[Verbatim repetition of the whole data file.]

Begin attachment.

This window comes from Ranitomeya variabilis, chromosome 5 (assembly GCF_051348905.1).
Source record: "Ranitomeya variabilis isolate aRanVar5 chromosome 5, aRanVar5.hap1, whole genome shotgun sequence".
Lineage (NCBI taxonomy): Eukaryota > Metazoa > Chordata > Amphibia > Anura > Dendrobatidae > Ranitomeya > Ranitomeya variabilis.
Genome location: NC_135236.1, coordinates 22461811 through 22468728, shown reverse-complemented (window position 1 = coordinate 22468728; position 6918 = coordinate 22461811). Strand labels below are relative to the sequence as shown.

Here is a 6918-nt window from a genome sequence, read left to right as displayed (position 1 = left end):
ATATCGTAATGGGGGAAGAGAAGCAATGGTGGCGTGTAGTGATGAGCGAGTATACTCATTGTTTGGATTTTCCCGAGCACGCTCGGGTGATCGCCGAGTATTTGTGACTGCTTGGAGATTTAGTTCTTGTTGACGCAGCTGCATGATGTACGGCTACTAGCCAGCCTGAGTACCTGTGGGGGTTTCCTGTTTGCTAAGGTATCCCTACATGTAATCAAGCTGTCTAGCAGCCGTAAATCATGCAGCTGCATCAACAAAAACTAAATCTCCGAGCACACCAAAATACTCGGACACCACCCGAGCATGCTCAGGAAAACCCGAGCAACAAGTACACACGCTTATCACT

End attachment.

This window comes from Ranitomeya variabilis, chromosome 5 (assembly GCF_051348905.1).
Source record: "Ranitomeya variabilis isolate aRanVar5 chromosome 5, aRanVar5.hap1, whole genome shotgun sequence".
Lineage (NCBI taxonomy): Eukaryota > Metazoa > Chordata > Amphibia > Anura > Dendrobatidae > Ranitomeya > Ranitomeya variabilis.
Genome location: NC_135236.1, coordinates 22461811 through 22468728, shown reverse-complemented (window position 1 = coordinate 22468728; position 6918 = coordinate 22461811). Strand labels below are relative to the sequence as shown.

Here is a 6918-nt window from a genome sequence, read left to right as displayed (position 1 = left end):
ATATCGTAATGGGGGAAGAGAAGCAATGGTGGCGTGTAGTGATGAGCGAGTATACTCATTGTTTGGATTTTCCCGAGCACGCTCGGGTGATCGCCGAGTATTTGTGACTGCTTGGAGATTTAGTTCTTGTTGACGCAGCTGCATGATGTACGGCTACTAGCCAGCCTGAGTACCTGTGGGGGTTTCCTGTTTGCTAAGGTATCCCTACATGTAATCAAGCTGTCTAGCAGCCGTAAATCATGCAGCTGCATCAACAAAAACTAAATCTCCGAGCACACCAAAATACTCGGACACCACCCGAGCATGCTCAGGAAAACCCGAGCAACAAGTACACACGCTTATCACT